Just like that. Star-Trek dreamers, give it up. Mars-life explorers, forget it. We're not going.
As reported in Florida Today, NASA's acting associate administrator for space flight, Richard Wisniewski, had written in a January 9 memo that "I am directing the centers, effective immediately, to issue termination notices for all (programs) associated with beyond-Earth-orbit activities such as human lunar or Mars exploration."
Confirming a report that first surfaced in Aviation Week and Space Technology, NASA spokesman Michael Braukus said, "There is a budget funding problem. Mr. Wisniewski is making a business decision."
The move seemed strangely out of step with NASA's recent enthusiasm over possible signs of life on Mars, and called into question the relevance of the current Lunar Prospector mission, which had been described in part as a search for water ice on the moon for purposes of development by future manned expeditions.
Civilian advocates of aggressive space exploration were dismayed by the NASA announcement.
"It is a bad sign for those of us who want to see a serious endeavor to return to the Moon and send humans to Mars," said Pat Dasch, executive director of the National Space Society. "It means that studies will continue at a very low level but there are no dedicated funds and therefore no commitment."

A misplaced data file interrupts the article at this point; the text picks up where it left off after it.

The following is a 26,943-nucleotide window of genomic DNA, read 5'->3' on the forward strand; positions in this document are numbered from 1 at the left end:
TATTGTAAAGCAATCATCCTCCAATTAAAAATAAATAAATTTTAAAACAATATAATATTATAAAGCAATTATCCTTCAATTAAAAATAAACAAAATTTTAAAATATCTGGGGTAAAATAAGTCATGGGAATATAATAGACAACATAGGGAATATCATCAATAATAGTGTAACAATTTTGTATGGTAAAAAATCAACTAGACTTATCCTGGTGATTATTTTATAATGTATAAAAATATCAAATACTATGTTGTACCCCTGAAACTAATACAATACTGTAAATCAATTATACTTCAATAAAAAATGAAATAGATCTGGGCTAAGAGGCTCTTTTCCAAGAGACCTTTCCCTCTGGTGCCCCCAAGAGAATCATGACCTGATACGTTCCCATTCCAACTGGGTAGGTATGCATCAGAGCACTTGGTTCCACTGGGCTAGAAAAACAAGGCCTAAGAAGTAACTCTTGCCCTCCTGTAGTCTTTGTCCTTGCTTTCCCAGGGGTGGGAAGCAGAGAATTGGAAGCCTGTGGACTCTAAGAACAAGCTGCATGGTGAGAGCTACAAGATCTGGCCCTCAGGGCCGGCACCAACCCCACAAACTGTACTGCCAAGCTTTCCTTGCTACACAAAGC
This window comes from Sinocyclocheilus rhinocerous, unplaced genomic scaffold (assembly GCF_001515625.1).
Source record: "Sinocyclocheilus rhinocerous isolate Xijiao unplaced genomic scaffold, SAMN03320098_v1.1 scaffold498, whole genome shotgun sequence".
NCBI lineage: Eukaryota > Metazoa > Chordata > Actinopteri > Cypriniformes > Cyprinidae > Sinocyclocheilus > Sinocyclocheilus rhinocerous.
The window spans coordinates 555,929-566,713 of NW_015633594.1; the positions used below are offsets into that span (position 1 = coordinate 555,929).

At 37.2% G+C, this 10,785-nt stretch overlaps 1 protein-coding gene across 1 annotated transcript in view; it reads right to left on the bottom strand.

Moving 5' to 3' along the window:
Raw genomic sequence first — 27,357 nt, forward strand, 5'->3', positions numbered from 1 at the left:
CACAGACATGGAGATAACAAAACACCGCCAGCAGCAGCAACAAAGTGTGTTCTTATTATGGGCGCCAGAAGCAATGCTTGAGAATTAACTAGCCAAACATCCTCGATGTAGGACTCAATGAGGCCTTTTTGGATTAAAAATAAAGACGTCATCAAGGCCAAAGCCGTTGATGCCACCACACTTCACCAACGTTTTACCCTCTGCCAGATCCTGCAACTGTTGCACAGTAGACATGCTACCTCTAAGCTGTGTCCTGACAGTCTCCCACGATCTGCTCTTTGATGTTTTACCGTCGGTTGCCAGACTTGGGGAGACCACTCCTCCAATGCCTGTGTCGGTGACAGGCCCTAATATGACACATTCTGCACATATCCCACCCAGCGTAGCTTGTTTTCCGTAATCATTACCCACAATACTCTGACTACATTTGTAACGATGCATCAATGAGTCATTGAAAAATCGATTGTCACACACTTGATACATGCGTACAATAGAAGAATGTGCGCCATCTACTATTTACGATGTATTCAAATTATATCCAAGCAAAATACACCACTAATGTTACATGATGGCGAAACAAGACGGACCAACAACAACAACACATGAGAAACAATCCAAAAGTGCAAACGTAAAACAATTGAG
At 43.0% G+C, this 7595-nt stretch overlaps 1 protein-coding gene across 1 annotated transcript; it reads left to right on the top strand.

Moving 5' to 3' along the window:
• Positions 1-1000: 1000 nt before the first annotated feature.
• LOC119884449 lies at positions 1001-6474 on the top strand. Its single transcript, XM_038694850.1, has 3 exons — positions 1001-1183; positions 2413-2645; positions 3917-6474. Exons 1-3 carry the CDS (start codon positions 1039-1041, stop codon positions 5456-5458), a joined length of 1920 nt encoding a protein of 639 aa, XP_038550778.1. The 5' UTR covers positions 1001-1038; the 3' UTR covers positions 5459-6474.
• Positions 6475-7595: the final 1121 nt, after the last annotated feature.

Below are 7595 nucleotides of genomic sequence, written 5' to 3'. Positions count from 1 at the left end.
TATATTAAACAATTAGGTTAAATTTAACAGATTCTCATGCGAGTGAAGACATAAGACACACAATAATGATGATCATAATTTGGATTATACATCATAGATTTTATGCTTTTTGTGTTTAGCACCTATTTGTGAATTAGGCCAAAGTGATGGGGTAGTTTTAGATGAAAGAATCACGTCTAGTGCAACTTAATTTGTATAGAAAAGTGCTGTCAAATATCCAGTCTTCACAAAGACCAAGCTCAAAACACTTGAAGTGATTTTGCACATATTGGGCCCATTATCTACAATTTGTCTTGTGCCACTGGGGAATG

But WAIT! Only one week after NASA's disappointing decision became public, NASA Chief Administrator Daniel Goldin offered what appears to be a reversal of that decision.
Florida Today's "Space Online" reported on January 30 that Florida Congressman Dave Weldon, a staunch supporter of human space exploration, "received assurances from NASA Administrator Daniel Goldin [on January 29] that earlier reports of ending funding for planning future manned missions to the Moon and Mars were inaccurate."
"Human exploration is the cornerstone of our space program," Weldon said. "We would have lost a big part of what NASA is about if those studies had been terminated."
Florida Today said that Weldon has led a bipartisan effort to stabilize NASA's budget for Fiscal Year 1999. His efforts, along with those of U.S. Representative Dennis Kucinich (D-OH), have reportedly halted a major cut originally planned by the White House, although that will not be confirmed until the Administration's final FY 1999 budget proposal is released early next week. Weldon and Kucinich secured the signatures of more than 200 Members of Congress on a letter supporting increased funding for the space agency, and they later secured the support of House Speaker Newt Gingrich on a similar letter to President Clinton.
The difficult funding decisions come just as NASA is completing formal agreements with representatives of fifteen nations who are joining forces to build the International Space Station. The first part of the station, built by Russia, is scheduled for launch into earth orbit later this year.
Back to document index
Original file name: CNI - NASA.No Moon/Mars
This file was converted with TextToHTML - (c) Logic n.v.